In this column, we consider the options for owners of foodservice distribution companies that are experiencing financial distress. Over the past year, we have encounterd an increasing number of owners who have been in denial regarding the severity of their situations – and as a result, many failed to take the necessary actions in the early stages.
Some failed to properly assess their risk while others felt they could just "hold on" and things would work themselves out. Unfortunately, holding on to a declining business too long can result in the liquidation of the assets under a fire sale situation. When this occurs, owners can lose practically all of the value they created in their business, sometimes over generations.
But there are warning signs and alternatives to a fire sale.
The Warning Signs
What are signs of distress we most often see?
- The distributor has recently lost a significant portion of their revenue due to changing customer buying patterns, fierce pricing competition, or customer credit issues; or from unanticipated bad debt write offs from several significant customers in amounts for which there were insufficient reserves. Customer issues can also include reliance on a small number of large customers (concentration of risk) that are negatively impacted by a combination of customer and/or economic changes – thereby placing an inordinate level of exposure on the distributor.
- The business is experiencing a severe cash flow crunch. Symptoms typically include delaying payments to vendors, lost cash discounts, being placed on COD or pre-pay. This often means they can't keep a sufficient stock of inventory in the warehouse, resulting in out of stocks of key items or shorting key customers. In tandem, banks or other lenders start paying very close attention to the distributor's financial condition. There is increasing discussion about loan covenants, terms of default, penalties, and so on.
- DSRs, or other key employees, are getting very nervous about their personal job security and are considering, or have already started, to leave the company, perhaps taking customer relationships with them.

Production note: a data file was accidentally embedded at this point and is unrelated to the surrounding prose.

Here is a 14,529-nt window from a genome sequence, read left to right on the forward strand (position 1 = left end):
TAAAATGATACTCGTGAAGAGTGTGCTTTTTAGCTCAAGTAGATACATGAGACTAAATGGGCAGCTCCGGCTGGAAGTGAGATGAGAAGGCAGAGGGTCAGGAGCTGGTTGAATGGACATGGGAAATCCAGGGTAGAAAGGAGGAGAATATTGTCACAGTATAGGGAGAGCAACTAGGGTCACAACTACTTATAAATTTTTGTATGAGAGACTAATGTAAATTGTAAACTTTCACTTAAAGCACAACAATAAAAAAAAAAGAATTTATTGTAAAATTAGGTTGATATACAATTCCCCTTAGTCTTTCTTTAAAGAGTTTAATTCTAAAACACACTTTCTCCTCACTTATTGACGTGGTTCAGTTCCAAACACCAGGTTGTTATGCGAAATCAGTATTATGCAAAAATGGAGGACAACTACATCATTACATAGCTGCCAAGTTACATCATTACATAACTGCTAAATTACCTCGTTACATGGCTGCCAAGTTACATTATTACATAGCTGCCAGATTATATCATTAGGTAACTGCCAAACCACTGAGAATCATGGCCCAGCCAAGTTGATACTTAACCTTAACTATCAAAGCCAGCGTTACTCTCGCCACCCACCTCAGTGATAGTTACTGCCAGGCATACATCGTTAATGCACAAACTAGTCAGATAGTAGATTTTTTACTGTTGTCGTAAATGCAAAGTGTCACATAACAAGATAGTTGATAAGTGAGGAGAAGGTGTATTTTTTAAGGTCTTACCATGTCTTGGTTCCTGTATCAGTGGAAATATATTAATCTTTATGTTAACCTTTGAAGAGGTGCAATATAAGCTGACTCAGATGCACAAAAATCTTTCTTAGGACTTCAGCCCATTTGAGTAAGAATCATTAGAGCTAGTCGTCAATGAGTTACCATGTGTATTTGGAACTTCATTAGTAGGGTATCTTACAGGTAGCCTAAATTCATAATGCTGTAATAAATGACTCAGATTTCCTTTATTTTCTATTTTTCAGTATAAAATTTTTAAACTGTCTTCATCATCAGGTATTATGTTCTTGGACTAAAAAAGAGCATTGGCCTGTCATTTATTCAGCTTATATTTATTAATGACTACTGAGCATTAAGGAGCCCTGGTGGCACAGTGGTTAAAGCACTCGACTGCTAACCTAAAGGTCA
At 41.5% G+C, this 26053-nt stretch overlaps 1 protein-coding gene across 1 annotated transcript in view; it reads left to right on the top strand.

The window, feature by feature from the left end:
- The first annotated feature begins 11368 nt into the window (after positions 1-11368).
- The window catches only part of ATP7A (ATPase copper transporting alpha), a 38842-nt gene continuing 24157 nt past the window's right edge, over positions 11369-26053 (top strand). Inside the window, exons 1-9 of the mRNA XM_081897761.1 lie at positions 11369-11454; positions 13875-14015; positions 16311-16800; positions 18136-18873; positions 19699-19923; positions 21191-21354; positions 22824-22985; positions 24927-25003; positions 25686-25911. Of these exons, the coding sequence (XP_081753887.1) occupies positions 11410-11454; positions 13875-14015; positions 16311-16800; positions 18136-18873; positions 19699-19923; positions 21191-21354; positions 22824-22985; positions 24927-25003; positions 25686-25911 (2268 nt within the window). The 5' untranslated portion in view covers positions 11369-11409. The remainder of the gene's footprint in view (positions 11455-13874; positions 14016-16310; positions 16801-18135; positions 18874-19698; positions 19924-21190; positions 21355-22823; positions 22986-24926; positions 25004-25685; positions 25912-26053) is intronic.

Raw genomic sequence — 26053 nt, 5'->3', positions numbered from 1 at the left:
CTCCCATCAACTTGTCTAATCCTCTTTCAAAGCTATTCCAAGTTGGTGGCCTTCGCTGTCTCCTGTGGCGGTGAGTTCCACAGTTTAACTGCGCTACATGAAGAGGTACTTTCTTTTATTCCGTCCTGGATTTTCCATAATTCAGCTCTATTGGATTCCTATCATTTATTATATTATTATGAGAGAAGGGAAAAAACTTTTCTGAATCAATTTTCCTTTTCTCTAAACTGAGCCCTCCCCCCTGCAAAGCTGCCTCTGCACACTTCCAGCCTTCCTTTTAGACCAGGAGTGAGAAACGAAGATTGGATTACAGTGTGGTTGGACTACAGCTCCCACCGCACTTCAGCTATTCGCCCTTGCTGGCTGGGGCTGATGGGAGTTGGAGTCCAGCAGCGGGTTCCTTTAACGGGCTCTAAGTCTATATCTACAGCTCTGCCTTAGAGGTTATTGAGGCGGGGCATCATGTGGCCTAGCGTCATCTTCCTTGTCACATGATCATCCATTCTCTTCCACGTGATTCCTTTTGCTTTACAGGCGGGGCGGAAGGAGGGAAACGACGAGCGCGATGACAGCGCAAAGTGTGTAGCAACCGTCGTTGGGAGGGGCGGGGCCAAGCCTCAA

A general malaise sinks in. The owners sense broader (and deeper) problems. Many find that business is down, the economy is down, and don't know where to turn. They see that a desirable exit strategy could be 3-5 years away – or longer. Many begin to lose their willingness to continue with the day-to-day grind.
These scenarios provide very clear signals that immediate action is necessary. Should they arise, the owners need to closely examine their assumptions about the business and make plans accordingly.
Typical Actions Taken by Distressed Businesses
This section is short, because, generally, owners of distressed business end up taking one of only a few alternatives:
- Continue the daily fight and hang on as long as possible – with the hope that the operating and selling environment will improve in the future.
- Sell at close to liquidation values, thereby losing the historic value built up over time.
- Wait too long and be forced by the creditors to close the business.
Possible Options for Distressed Companies to Consider
In addition to the traditional routes taken, there are several other options that can be evaluated with your advisor and accountant. Not all scenarios are available to all companies, and some of these might actually increase owners' personal exposure – so each must be evaluated carefully with respect to your specific situation:
- Look for ways to recapitalize the business with a new, outside source of capital. Finding outside investors can be difficult given our industry and its margins. In certain instances, when the equity in the real estate owned by the company is significant and the lender is agreeable, an owner may be able to tap into that source.
- Restructure the current debt arrangement. For those with asset based lenders, it may be possible to renegotiate a higher draw on A/R and inventory, thereby freeing up cash. If the situation has not deteriorated too far, lenders may sometimes restructure long term debt or lines of credit (or both) to free up working capital. This can require a combination of additional collateral and personal guarantees.
- Structure a company sale that includes an earn out provision. This approach allows the seller to be paid after the transaction closes based on the new company's profits or other measurements. The amount is based on defined terms and would be earned during a specified period after the closing of the sale.
- Work with an experienced advisor who can help guide the company through the next 12-18 months with specific strategies and tactics. First, the owner works closely with the advisor to determine whether the financial position of the company can be solidified, and then they develop a realistic plan to re-build the value of the business. This plan will include a targeted list of actions to take every quarter, with benchmarks and performance measures to ensure the business is back on track to success.
These difficult and unprecedented times can challenge the confidence of even the most successful business owner. You may just need an outside perspective to help you see the alternatives that are available. It's worth your time to learn about your choices.